Necessary Evils

Yesterday the weather and I finally synched up and I was able to start burning. Now, for folks that don’t farm in certain areas, the idea of setting fire to your own property may seem like a weird thing to do. Here, as in many farming areas, it is a necessary evil. Yes, it adds smoke to the air quality. But for a lot of farmers it is the only economical way of dealing with field stubble. Unfortunately, last summer my finances and body did not cooperate, and a lot of the property did not get mowed nearly as much as it should have. The grass and weeds are all dried out and need to be dealt with before spring comes and things start growing again.

I am a firm believer in control burns, heavy emphasis on the “control” part. Since I am working alone and slowly, I want to make sure that the burn doesn’t get away from me and cause damage. I have lost things because the evil neighbor on one side sets his burns and lets them get going to a point where he cannot control the flames. I need to make major repairs to one of my animal sheds because of him. I move slowly and protect things as much as possible. Around trees and structures I will light and snuff out several times, clearing areas so that I can then move farther away and set fires that can burn up to the cleared areas more quickly.

It is interesting how some things burn quickly and fiercely as soon as flame is applied, and some only burn as long as the flame is directly on them. A lot of what grows here is very much appreciated by the beasties when it is young and actively growing, but as it matures they turn their noses up at the same vegetation. So burn it must.

My back didn’t hold out as long as I’d hoped, but I got a start. The front part of the driveway got done. I’ve got a long way to go, since I’ve got 5 acres and about 80% of it needs this treatment. I’d like to think I got about 1/4 acre done, but I may be overly optimistic. Oh well, baby steps in all things.

When I came in from playing pyromaniac, I spent quite a bit of time sending pictures from my phone to the computer and then organizing them on the ‘puter. It took some time, but again, was necessary in the long run. It was fun to clean things up and get them so I can find them again.

I’ve been spending some time thinking about one other necessary evil – money. Can’t get by without it. Food for me and the beasties, utilities, insurances, it all adds up. I’ve got my Etsy shop, and while I appreciate the folks that “like” my stuff, I still haven’t made any sales there and that is discouraging to say the least. I’ve got a couple of shows that I do where I do make sales, but I would very much like for the animals to at least pay their own way. I’d love it if they made enough for me to not have to work off the farm. I’ve made a Facebook page for the farm (Majora Acres, if you want to check it out), and I’m considering the logistics of setting up a fiber CSA.  Anyone want to adopt a sheep?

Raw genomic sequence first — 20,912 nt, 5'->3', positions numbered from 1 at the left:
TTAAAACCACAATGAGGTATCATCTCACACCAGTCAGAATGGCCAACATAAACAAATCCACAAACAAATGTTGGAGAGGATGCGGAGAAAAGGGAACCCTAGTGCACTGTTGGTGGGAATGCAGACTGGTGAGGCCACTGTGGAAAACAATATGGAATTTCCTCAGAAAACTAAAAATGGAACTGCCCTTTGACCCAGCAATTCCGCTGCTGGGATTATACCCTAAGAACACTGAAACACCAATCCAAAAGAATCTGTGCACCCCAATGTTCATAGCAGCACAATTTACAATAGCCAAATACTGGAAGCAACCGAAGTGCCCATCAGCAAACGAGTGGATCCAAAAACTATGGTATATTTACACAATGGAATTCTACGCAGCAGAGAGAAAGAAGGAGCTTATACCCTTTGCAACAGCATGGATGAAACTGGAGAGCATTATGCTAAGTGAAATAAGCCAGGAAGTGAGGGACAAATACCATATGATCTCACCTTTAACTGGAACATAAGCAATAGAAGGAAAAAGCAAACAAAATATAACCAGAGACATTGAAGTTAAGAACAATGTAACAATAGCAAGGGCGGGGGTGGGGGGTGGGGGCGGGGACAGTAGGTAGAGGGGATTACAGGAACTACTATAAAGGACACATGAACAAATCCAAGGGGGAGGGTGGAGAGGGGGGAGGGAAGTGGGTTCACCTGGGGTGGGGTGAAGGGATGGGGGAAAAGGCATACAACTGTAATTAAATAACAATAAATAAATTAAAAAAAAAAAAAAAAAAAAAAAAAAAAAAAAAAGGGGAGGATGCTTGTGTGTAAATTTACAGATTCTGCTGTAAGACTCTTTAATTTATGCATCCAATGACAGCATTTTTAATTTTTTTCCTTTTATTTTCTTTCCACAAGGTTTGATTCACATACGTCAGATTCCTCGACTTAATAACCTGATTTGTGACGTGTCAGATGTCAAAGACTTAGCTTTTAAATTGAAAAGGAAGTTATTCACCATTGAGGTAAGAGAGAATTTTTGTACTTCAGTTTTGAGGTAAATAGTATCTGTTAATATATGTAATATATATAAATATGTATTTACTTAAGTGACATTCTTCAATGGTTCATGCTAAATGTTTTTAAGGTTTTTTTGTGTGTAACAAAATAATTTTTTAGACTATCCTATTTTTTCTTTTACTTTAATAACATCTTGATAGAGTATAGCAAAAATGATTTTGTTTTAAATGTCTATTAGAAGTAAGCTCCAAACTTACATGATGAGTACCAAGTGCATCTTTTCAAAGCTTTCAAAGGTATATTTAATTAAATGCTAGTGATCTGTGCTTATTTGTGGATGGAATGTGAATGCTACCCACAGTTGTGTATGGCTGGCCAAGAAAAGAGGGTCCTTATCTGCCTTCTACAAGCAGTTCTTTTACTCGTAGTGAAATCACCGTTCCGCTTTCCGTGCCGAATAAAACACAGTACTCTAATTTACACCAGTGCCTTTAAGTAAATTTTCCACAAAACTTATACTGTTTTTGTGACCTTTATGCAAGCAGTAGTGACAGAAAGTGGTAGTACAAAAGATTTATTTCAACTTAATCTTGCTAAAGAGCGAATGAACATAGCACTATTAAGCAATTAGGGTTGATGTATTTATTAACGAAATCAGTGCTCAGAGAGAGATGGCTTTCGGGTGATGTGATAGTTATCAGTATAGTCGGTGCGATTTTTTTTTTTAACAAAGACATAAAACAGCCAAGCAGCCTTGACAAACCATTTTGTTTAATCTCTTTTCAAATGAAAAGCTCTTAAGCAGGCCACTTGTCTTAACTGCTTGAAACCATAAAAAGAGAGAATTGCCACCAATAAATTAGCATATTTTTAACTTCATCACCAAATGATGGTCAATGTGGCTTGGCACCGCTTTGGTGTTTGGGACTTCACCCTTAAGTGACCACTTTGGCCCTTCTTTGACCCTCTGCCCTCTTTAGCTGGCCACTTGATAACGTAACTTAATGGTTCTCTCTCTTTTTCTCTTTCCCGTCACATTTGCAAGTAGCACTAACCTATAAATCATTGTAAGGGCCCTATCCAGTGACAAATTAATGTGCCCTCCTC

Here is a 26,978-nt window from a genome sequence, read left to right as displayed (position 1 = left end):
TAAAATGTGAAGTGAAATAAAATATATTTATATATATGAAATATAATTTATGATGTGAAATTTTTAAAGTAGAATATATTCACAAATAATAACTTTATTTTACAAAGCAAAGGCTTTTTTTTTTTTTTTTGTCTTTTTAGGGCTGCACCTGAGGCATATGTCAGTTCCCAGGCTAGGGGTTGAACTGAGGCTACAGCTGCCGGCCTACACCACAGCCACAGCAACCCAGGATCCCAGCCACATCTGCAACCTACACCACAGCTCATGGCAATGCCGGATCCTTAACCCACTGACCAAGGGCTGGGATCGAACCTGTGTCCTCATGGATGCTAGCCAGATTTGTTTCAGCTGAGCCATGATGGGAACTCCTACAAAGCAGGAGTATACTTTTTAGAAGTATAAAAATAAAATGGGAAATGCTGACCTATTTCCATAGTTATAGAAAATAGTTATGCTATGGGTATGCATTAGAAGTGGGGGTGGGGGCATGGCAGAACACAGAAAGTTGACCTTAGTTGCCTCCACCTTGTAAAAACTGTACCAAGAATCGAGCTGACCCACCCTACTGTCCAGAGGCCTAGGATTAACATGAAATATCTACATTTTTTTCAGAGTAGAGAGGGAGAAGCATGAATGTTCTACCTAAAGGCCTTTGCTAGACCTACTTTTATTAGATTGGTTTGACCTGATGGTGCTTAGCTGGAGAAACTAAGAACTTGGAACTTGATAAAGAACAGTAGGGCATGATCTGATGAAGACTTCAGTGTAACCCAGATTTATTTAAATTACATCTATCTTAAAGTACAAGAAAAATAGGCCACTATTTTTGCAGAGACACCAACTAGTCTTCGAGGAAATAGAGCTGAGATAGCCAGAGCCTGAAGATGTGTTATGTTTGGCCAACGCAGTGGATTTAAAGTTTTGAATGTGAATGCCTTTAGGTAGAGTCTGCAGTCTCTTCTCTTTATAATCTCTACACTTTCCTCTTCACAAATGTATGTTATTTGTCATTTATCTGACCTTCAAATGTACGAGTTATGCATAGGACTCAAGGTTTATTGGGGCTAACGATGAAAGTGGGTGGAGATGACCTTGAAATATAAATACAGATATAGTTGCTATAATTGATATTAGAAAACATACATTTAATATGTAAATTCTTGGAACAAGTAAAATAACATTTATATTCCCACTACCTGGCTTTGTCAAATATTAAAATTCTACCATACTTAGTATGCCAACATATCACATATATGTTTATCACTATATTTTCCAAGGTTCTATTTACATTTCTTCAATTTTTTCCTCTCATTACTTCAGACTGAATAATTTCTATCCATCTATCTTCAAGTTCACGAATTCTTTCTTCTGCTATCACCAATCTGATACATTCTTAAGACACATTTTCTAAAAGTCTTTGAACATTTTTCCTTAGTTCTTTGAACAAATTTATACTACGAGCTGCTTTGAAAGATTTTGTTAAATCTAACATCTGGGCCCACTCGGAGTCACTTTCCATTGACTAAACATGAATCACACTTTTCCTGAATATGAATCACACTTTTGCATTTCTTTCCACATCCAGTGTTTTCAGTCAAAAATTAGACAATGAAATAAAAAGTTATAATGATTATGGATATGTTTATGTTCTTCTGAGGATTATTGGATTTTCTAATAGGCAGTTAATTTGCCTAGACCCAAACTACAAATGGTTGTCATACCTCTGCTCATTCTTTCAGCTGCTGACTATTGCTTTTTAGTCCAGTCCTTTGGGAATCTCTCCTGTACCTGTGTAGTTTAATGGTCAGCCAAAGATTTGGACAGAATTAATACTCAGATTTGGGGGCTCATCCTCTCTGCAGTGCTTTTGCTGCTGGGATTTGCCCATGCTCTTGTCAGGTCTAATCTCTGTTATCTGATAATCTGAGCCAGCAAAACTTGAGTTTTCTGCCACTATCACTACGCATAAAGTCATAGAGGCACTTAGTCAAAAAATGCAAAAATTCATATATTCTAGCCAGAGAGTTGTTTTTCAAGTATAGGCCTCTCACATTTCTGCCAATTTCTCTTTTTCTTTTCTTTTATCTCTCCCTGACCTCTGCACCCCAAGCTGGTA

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3 Responses to “Necessary Evils”

  1. justthreadtwiddling Says:

    We only have 2 acres and there are two of us. Our only livestock is two Border Collie pups. It is still too much for me to do much of the work, and hub works full time in town. When he is home he has about 20 hours a week in his machine shop. When we bought this place 20 years ago, we had such lofty goals…

    • majorasue Says:

      Yeah, we bought our place about 15 years ago, and had huge plans. I’ve put up some fences and built some small shelters for the flock. My sweetie was a willing worker, but totally inept and didn’t take direction well. He and his dad did a couple of things, including building a goat shed with 1/4″ plywood (the goats had a grand time punching holes in it until it came down!)

      It’s a lot of work by myself, and none of the neighbors seem to have noticed that I could use a hand. Unfortunately, I have a genetic defect that makes it impossible for me to ask for help. Still, wouldn’t want to give it all up…

  2. Leigh Says:

    Very interesting post Sue. I can commiserate about the necessity for money, also about poor Etsy sales. I tried that for a long while and finally gave up. Field and pasture maintenance is another issue I can relate to. Our place was neglected for years, so we are concerned about our goats. My DH is willing and able, but over the road a lot. I know he feels frustrated and not being able to do more, but it’s just the way things are. I’m here 24/7, but much more limited in what I can do. A fiber CSA sounds like an excellent idea.

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